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Psychiatric Descriptions


Simply, dementia is a progressive decline in an individual's ability to think and remember. As this decline is progressive, it is noted as people age; but old age does not cause this decline. There are elderly individuals who remain intellectually intact until the day they pass on. This observation has become more apparent as human life span increases. However, also noted in the aging population is the increased frequency of memory loss and subsequent loss of intellect that interferes with day-to-day functioning. Aging does not cause this decline, but age is the biggest risk factor for developing dementia.

Dementia was first documented by ancient Egyptian physicians around two thousand BC. Throughout antiquity, physicians identified this decline, yet this observation was not described as it is now until the late eighteenth century. In 1797, the French psychiatrist, Philippe Pinel coined the term dementia (démence). Dementia is derived from the Latin de meaning "out of" and mens meaning "the mind." Pinel's medical description of dementia was quite accurate; however, the name he used is not reflective of the disease process. Dementia is not being "out of one's mind." Dementia is the slow deterioration of mental capacities that is a direct result of a disease process in the brain. Dementia first emerges as mental changes, which may be subtle. Then, dementia further affects the brain so that bodily functions diminish. Unfortunately, this process can progress to death.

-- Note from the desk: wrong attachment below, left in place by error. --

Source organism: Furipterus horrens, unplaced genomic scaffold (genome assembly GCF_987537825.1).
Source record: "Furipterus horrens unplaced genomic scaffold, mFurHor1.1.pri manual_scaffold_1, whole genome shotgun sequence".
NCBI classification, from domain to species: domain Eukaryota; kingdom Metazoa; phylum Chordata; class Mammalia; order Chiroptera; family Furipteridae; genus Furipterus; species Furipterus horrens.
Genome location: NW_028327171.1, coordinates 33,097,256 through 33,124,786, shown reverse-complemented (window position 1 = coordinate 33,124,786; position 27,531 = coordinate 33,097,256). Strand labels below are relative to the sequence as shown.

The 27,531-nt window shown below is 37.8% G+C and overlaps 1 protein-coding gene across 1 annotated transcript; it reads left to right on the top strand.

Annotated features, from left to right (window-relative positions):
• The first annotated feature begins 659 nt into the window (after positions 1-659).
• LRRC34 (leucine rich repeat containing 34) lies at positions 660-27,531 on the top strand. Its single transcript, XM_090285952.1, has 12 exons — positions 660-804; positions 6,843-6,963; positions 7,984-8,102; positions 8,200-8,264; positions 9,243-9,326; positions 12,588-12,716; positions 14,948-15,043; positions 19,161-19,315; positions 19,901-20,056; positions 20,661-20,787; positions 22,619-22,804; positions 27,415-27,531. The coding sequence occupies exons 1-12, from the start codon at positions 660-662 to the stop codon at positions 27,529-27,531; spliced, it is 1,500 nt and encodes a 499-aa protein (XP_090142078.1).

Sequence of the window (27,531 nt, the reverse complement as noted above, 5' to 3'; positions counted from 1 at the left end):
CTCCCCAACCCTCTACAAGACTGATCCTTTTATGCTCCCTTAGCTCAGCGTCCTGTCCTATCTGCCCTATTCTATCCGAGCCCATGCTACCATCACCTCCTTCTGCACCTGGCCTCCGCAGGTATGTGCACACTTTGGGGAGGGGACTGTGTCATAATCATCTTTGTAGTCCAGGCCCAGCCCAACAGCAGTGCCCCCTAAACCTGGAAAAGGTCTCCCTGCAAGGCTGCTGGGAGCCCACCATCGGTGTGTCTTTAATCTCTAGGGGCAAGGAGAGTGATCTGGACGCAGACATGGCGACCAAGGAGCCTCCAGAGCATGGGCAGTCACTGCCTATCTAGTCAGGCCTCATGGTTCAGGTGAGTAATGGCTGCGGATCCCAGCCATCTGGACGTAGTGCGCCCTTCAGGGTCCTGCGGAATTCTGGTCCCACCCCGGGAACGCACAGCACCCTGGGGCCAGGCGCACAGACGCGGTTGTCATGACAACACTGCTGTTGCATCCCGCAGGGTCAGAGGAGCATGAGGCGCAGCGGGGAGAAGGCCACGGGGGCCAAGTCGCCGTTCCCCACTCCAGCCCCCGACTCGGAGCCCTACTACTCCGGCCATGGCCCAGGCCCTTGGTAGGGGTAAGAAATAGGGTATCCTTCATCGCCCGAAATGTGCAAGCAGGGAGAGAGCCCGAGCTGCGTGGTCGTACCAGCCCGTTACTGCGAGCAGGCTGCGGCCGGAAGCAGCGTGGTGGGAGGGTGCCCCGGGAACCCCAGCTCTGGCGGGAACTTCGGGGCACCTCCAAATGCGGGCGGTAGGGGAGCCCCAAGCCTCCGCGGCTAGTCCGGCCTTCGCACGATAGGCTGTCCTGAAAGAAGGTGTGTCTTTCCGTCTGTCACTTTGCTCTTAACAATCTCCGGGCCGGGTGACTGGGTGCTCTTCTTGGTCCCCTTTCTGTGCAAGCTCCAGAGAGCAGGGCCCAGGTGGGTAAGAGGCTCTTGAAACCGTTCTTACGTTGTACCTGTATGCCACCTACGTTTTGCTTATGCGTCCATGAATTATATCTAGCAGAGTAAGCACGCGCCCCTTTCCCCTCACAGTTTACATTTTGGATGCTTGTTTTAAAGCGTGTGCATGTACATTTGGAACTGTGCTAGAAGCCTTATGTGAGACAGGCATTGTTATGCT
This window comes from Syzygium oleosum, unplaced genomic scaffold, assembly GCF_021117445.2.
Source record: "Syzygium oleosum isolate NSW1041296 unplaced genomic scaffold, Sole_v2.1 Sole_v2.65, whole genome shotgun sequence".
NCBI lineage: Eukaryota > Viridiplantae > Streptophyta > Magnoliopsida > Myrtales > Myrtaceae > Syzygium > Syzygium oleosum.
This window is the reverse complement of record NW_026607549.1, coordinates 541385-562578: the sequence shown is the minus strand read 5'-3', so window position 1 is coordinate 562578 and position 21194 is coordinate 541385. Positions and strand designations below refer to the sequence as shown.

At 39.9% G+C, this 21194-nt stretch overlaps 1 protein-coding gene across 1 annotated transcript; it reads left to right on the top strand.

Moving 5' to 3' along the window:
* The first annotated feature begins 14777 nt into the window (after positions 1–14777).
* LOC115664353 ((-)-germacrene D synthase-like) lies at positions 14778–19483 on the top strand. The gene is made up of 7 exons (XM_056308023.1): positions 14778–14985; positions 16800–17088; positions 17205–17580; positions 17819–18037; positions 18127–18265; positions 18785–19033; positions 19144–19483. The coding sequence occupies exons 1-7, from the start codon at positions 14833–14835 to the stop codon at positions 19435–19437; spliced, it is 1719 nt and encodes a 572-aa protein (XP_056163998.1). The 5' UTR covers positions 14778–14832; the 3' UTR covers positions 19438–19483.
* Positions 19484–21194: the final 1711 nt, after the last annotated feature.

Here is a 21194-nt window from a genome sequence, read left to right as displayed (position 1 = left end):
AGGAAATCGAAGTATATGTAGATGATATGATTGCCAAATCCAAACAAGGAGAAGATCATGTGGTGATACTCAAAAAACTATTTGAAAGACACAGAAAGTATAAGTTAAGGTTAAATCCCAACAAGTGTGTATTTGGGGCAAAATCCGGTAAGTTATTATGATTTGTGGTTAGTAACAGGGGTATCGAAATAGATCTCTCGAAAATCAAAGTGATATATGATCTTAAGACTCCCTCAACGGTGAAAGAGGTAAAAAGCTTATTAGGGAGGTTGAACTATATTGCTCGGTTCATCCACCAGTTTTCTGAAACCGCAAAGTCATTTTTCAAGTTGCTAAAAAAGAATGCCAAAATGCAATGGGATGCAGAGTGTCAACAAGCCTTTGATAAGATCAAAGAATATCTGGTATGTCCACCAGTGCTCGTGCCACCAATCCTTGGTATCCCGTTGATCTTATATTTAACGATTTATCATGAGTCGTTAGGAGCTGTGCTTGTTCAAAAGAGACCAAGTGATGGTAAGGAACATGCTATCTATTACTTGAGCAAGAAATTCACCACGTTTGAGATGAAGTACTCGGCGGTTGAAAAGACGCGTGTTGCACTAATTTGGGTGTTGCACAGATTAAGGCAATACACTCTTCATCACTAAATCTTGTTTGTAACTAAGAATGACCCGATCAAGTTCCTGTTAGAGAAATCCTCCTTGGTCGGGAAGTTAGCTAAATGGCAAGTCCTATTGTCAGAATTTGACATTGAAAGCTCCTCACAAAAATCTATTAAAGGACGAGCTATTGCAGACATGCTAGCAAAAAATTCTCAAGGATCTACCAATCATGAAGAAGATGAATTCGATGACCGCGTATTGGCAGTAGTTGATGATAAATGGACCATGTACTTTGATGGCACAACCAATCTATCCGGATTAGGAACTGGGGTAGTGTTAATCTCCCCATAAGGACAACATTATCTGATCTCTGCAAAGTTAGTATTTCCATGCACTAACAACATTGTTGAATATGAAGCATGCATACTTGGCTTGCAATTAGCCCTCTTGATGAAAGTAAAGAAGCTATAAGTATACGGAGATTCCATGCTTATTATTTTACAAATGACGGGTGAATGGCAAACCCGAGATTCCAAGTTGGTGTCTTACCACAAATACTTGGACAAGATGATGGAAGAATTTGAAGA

The first symptom of dementia, typically, is memory loss. Memory loss is frequently first noticed, not by the patient, but rather those close to him or her. Misplacing items, forgetting names and dates, and getting lost in familiar places are all signs of memory loss. This memory loss may also emerge as deterioration in an individual's ability to perform a familiar task, such as forgetting how to tie one's shoes or difficulties with conversation, such as forgetting words or repeating sentences. When these symptoms increase in frequency or are considered a change in behavior, dementia should be suspected.